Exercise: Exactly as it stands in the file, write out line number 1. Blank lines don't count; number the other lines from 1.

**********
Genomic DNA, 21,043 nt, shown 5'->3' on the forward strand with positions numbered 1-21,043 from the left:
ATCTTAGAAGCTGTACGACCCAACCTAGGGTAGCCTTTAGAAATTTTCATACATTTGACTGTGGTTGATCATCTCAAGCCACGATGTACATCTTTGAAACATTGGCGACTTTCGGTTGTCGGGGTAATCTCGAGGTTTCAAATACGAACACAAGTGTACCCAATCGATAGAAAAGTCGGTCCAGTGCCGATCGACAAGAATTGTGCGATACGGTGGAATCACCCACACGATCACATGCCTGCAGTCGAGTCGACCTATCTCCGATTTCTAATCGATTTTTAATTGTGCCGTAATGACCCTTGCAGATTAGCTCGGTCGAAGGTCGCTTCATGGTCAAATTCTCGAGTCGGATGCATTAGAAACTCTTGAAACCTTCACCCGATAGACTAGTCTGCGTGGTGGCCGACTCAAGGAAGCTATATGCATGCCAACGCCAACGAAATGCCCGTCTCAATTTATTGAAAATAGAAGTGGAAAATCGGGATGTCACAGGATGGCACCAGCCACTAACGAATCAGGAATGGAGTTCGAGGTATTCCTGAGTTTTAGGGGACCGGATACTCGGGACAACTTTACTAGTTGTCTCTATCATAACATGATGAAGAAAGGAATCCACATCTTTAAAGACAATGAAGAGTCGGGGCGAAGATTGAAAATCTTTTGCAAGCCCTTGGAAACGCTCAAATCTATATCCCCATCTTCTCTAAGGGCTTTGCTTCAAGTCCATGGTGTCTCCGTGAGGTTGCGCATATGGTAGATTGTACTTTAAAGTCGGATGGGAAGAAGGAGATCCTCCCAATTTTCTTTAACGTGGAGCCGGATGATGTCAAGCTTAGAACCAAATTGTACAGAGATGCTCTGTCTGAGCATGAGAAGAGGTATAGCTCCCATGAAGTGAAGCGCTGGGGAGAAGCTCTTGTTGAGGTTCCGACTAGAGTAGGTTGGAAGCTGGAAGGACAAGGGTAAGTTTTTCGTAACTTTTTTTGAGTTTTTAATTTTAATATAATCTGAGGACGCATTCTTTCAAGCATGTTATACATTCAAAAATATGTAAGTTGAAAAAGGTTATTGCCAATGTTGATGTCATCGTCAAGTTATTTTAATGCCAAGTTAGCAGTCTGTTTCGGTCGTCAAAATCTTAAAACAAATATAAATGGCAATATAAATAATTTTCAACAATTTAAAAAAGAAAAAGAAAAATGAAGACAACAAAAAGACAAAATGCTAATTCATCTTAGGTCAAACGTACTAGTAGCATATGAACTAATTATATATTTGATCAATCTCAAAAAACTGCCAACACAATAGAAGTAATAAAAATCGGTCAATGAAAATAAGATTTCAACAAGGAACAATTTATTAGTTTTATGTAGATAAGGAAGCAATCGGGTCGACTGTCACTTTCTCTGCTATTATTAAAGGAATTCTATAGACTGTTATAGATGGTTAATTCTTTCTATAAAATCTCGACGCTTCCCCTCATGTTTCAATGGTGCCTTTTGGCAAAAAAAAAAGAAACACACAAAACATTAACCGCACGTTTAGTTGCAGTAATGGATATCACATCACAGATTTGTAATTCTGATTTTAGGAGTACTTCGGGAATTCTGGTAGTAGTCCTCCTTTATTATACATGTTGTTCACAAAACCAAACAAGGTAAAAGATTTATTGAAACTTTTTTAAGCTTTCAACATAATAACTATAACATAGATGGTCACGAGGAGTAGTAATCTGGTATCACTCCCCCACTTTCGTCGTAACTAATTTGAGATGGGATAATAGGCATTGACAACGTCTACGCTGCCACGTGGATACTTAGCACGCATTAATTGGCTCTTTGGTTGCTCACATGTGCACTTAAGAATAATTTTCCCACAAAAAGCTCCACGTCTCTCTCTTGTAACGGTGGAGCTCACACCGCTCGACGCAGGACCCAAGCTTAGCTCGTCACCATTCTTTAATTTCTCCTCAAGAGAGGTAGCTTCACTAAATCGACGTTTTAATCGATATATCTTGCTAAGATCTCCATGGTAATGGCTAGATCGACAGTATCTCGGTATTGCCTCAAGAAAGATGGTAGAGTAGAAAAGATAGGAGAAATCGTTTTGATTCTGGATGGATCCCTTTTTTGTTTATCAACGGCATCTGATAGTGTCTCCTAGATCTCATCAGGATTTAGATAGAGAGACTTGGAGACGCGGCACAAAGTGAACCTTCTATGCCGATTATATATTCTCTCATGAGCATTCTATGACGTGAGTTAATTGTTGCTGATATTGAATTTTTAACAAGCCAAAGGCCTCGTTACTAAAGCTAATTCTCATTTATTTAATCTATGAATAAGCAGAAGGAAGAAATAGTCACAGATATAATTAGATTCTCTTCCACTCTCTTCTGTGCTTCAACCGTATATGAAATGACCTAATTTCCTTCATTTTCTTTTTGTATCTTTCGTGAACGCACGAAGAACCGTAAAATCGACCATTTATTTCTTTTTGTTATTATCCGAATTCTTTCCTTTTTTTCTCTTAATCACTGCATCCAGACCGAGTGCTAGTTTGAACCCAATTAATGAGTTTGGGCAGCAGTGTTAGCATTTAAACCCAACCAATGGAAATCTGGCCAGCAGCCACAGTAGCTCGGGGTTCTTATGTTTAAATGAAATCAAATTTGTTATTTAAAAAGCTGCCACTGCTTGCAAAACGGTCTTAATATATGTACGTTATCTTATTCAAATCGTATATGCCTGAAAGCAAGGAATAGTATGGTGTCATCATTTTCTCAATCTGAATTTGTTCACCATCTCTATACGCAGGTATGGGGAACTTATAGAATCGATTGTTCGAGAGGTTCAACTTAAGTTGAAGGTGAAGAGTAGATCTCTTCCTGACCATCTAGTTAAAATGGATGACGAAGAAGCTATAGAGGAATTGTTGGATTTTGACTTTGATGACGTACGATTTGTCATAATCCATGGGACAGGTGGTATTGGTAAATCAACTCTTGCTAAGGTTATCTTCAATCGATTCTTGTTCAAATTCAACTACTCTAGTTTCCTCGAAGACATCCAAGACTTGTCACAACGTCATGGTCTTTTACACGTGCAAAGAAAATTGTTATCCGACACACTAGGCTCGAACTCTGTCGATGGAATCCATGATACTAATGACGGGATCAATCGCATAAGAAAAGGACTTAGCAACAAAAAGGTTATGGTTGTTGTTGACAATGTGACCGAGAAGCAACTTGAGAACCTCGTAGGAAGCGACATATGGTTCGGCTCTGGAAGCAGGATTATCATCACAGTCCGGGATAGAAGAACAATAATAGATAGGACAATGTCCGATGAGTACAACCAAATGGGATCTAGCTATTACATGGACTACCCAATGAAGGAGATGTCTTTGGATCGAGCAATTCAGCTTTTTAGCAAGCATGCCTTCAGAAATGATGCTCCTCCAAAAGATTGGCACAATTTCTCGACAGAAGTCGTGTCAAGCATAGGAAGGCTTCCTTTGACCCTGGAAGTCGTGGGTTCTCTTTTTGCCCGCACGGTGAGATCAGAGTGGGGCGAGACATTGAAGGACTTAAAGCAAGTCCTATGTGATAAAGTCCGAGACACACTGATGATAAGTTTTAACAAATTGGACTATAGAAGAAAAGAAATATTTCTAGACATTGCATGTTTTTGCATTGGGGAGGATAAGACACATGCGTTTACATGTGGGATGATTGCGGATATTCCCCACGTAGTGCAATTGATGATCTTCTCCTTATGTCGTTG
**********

Genomic DNA, 21,043 nt, shown 5'->3' on the forward strand with positions numbered 1-21,043 from the left: